Anime (also known as Japanese animation) is one of the largest growing markets for children. It includes movies, television shows, and manga (comic books). With the huge influx into the United States of anime books, DVDs, videogames, and toys, this genre is now considered mainstream and can be found just about everywhere. Anime, however, is not like most cartoons for kids, and care has to be taken when allowing them to view it.
One example of how different Japanese culture is from ours is their discussion of death, which is common at all age levels. Japanese animation does not shy away from having characters die, sometimes in very unpleasant ways, in material created for kids. And there is less compunction to have children’s stories end happily.
Violence is more acceptable in the Japanese culture, as manifest in its respect for martial arts and the military. The violence portrayed in anime can be quite graphic, even in material created for kids, and may be unexpected. A comedy might suddenly become violent in one scene and then revert to being tame and funny. In Kiki's Delivery Service, for example, Kiki is attacked by crows while trying to rescue a package she needs to deliver. She is not injured but she is knocked off her broom and gets lost.
There is also less concern about sexual content and partial or complete nudity in anime for children. In Naruto, the main character has the ability to transform into a naked woman (whose body is covered by her hair), and uses that ability to distract teachers and opponents.
Some publishers of graphic novels, movies and television series alter the original Japanese content to make it more appropriate for the American market. At the end of a Sailor Moon episode, two of the scouts die in the Japanese version, but in the American version the scouts are trapped and then rescued. Another show features a toddler boy who likes to run around naked, but in the American version shorts are added digitally so he is covered up.
Telling the Good from the Bad
Some anime is created specifically for children while others have more complex stories and themes appropriate for older teens and adults, and still others are hardcore stories with graphic violence and sexual content only for adults. Telling which is which is not always as easy as it should be. Frequently the covers will have a drawing of a cute female character, and the few screenshots from the show and description on the back cover will not help. Those who sell anime may not be aware of the actual content of their merchandise, and may place it with other cartoon videos or comic books, regardless of the rating, because they're animated. For example, Hamtaro, a series about hamsters and their owners that is perfect for younger kids, could be found next to Perfect Blue, a psychological suspense thriller geared to older viewers.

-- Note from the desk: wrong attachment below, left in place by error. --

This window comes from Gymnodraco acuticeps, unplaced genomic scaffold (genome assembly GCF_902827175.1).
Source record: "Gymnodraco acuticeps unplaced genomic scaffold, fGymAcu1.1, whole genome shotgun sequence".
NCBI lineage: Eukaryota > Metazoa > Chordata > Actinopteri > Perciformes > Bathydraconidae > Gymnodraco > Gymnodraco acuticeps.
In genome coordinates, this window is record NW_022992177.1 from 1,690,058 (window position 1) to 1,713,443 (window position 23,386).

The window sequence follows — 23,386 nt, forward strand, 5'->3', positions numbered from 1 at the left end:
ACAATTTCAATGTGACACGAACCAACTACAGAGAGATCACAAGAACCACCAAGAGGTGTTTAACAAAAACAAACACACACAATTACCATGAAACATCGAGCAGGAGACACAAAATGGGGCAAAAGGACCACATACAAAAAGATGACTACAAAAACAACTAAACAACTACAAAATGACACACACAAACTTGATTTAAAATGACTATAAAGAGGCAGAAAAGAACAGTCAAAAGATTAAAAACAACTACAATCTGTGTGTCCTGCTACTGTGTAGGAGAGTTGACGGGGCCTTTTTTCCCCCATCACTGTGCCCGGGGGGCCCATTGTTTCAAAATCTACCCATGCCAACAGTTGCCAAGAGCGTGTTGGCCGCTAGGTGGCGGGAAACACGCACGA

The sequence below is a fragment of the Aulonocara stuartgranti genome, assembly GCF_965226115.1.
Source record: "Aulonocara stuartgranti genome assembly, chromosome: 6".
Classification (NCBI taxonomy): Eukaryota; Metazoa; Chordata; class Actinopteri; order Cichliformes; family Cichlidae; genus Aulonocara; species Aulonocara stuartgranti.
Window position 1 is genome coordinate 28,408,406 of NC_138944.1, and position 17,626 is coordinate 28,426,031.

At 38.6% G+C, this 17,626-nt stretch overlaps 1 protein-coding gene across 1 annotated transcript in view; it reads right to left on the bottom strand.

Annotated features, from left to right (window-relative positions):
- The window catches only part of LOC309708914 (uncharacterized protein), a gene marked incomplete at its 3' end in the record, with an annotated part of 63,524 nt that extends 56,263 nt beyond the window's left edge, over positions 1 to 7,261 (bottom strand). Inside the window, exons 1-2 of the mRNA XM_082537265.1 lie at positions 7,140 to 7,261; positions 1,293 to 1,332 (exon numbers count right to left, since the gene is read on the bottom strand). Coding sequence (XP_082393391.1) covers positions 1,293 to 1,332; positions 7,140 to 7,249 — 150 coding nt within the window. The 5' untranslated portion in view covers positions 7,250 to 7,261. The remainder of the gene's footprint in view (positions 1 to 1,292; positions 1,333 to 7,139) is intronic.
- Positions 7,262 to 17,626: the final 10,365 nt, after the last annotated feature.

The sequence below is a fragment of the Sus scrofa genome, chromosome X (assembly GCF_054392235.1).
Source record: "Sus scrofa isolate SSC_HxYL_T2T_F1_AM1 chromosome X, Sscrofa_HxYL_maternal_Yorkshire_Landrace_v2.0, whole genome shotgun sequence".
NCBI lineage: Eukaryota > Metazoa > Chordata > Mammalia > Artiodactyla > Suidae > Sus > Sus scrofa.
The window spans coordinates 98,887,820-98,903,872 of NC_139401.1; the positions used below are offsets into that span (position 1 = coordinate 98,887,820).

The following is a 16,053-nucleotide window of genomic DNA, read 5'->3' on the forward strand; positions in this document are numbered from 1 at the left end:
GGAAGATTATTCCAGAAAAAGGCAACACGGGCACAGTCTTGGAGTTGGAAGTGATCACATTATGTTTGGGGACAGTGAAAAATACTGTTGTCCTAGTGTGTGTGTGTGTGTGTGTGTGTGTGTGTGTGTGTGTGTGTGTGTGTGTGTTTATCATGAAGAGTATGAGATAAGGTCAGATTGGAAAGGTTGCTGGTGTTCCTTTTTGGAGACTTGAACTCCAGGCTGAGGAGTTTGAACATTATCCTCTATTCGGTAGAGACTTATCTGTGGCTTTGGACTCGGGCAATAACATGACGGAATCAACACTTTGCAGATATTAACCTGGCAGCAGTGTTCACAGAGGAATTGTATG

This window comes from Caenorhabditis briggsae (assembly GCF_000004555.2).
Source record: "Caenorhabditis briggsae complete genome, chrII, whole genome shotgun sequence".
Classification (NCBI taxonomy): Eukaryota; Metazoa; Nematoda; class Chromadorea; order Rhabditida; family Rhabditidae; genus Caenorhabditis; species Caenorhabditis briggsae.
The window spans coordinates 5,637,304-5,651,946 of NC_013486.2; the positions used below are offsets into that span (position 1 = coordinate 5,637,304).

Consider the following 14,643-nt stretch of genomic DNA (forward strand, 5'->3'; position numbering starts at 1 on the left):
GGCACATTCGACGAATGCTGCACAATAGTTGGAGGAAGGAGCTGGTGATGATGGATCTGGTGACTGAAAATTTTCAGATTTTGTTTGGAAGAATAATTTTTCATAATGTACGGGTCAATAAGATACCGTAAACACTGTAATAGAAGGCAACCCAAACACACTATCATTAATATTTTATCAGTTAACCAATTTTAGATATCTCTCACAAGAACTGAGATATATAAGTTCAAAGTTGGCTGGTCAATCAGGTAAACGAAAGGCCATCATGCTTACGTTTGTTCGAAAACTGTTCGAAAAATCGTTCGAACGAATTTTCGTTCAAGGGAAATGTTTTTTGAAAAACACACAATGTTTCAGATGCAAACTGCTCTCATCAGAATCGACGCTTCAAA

Following are some tips on age-appropriate anime:
—Anime seen on the Cartoon Network (or other channels that show children's cartoons) before 9pm is probably safe for most children under 13. If it is on after 9pm, then you know it isn't appropriate for children under 13.
—Before you let your child watch any anime or read any manga, watch or read it yourself first. Even if it is on the safe list below, it still may not fit your personal criteria for what is appropriate for your children.
—Do not rely on your local video or bookstore to know what anime is appropriate for children.
—Pay close attention to the ratings and why the movie/show received its rating.
—If you rent or buy a movie from the children's section and it wasn't appropriate, go back and let the store manager know. This will help others be more educated and possibly prevent some other child from seeing something she shouldn't.
www.abcb.com/parents: The Anime Cafe's "A Parent's Guide to Anime" has a more complete listing of G, PG and PG-13, and R-rated anime shows and movies.
en.wikipedia.org/wiki/Anime: A comprehensive article about anime.
www.koyagi.com/Libguide.html: The Librarian's Guide to Anime and Manga
THE GOOD GUYS
Here is a list of some popular anime that is safe for children. These titles are rated G, PG or PG-13:
Ah! My Goddess!; Avatar: The Last Air Bender; Card Captors; Castle in the Sky; Catnapped; Digimon; Dog of Flanders; Dragon Ball Z; Full Metal Alchemist; Gakkou No Kaidan/School Ghost Stories; Hamtaro; Kiki's Delivery Service; Kimagure Orange Road; Kimba the White Lion; Macross; Magic Knights Rayearth; Medabots; Mobile Suit Gundam; My Neighbor Totoro; Nadia: The Secret of Blue Water; Naruto; Pokemon; Record of Lodoss War; Sailor Moon; Spirited Away; Tenchi Muyo; Yoroiden Samurai Troopers; Yu-Gi-Oh (GX, Duel Monsters, Capsule Monsters)